Ford Wants to Be the Ford of Driverless Cars

As part of a big bet on self-driving cars, Ford is tripling its test fleet of autonomous Ford Fusion Hybrids.


In five years, you’ll be able to hail a driverless Ford on the streets of major cities, the company said Tuesday.

“We’re announcing today our intent to have a high-volume, fully autonomous vehicle in commercial operation by 2021,” Ford Motor Company CEO Mark Fields said in a telephone interview. That vehicle will have “no steering wheel, no brake pedals, no gas pedals.” You’ll just hop in, tell it where to go, and sit back while it takes you there.

The shift to driverless cars will have “just as significant an impact on society as Ford’s moving assembly line did more than 100 years ago,” Fields predicted.

Given the heavy investments in autonomous vehicles by Google, Uber, Tesla, and reportedly Apple, along with other carmakers, that shift is likely to happen with or without Ford’s involvement. Under Fields, however, the company has apparently decided it wants to help drive the change, rather than playing wait-and-see as some others have. The company announced Tuesday that it is doubling its Silicon Valley workforce to 260 and dramatically expanding its Palo Alto research campus. And it announced deals with four companies that build related technology.

The headliner is a $150 million funding round for Velodyne, which Ford is co-leading with the Chinese Internet company Baidu. Velodyne has become a leader in LIDAR sensor systems, which use lasers to map and track the environment around a car. Google, among others, uses LIDAR technology in its driverless concept cars. Tesla, notably, does not use LIDAR in its Autopilot software, probably because the sensors are extremely expensive.

Ford has also acquired an Israel-based computer vision company called SAIPS, invested in the Berkeley-based mapping startup Civil Maps, and signed an exclusive licensing agreement with the machine vision company Nirenberg Neuroscience.

Ford’s Palo Alto research campus.

Image courtesy of Ford Motor Co.

Meanwhile, Ford already has on the road a test fleet of 10 self-driving Fusion Hybrid cars, a number it plans to triple to 30 by year’s end, and again to 90 next year. The company says that will make its autonomous test fleet the largest of any major automaker.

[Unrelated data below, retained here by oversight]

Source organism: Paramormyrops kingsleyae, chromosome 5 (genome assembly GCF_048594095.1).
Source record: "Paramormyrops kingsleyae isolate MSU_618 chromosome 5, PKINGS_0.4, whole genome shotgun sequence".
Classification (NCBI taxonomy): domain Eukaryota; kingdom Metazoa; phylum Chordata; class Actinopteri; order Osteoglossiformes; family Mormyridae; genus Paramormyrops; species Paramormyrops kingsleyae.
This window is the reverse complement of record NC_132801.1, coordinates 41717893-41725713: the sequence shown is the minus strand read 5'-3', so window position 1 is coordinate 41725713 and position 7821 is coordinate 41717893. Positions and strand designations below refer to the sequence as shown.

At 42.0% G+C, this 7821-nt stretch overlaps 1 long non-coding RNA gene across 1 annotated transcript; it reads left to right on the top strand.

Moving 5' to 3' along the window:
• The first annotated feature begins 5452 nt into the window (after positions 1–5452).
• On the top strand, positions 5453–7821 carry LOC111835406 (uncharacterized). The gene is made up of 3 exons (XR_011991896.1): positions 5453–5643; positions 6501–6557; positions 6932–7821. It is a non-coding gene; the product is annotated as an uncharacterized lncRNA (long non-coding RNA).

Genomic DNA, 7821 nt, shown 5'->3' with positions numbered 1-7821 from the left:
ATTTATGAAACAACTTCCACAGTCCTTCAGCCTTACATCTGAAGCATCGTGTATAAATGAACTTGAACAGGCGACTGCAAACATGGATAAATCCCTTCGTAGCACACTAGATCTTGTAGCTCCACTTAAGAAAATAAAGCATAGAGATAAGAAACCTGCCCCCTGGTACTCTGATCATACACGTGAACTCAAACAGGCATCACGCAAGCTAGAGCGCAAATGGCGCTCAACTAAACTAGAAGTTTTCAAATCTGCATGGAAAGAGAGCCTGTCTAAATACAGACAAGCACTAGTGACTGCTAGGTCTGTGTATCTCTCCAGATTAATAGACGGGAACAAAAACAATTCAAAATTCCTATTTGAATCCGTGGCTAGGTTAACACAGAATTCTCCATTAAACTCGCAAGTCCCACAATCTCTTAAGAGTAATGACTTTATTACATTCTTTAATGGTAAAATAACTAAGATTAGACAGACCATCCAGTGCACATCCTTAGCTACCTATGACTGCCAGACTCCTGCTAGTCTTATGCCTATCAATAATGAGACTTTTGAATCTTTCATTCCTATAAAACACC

The upshot: Gradually, Ford is starting to look like a tech company.

“We’ve taken our time to discuss our autonomous vehicle plans,” Fields said. “The reason we’ve taken our time is because our philosophy is that we’re not in a race to make announcements. We’re in a race to do what’s right for the business and our customers. We want to think through this in a holistic way, a very deliberate and strategic way.”

That might sound like marketing boilerplate. But it could also be read as a veiled jab at Tesla, whose aggressive rollout of its Autopilot system has put it on the leading edge of the movement toward self-driving cars—but has also risked a backlash against the technology.

Ford has explicitly rejected Tesla-style partial automation, preferring to leap straight from basic driver-assistance technologies to a fully self-driving car. From a technological standpoint, that sort of top-down development is often suboptimal, because you have to solve a very hard problem all at once rather than incrementally. But from a consumer-safety standpoint, it makes sense: Ford doesn’t want to beta-test its cars on the public.

Yet the timeline that Ford announced on Tuesday is not a conservative one. Commercial rollout in 2021 is one of the earlier deadlines that a major automaker has set for itself. Uber’s Travis Kalanick, for example, has predicted that his company’s fleet will be fully autonomous by 2030. Tesla CEO Elon Musk has said he believes his company could have the technology ready by 2018, but he predicted that regulatory approval will take a few years after that.

Ford probably won’t be the first to market with an autonomous vehicle, even if all goes according to plan. If the tech is ready by then, Tesla and others will almost certainly roll it out first.

Rather, Ford’s goal is to reprise its role in the original automotive revolution: It doesn’t want to be the company that invents driverless cars, but the one that brings them to the masses.

To that end, the company says its first driverless car will not be for sale to consumers. The technology, including LIDAR systems, will limit early autonomous vehicles to the luxury market. Instead, Ford plans to design the car explicitly for the ride-sharing and ride-hailing market. By eliminating the driver from the equation, it believes it can make ride-hailing cheaper even if the car itself is expensive.

When Tesla disclosed the fatal crash of a Model S on Autopilot in June, many predicted that the news would set back the development and adoption of driverless cars across the industry. But in an August column in the Conversation, republished in Future Tense, William Messner made the counter-intuitive case that it could accelerate the technology’s progress. Ford’s announcement signals that at least one major automaker is in fact redoubling its efforts, perhaps encouraged that its approach was the right one all along.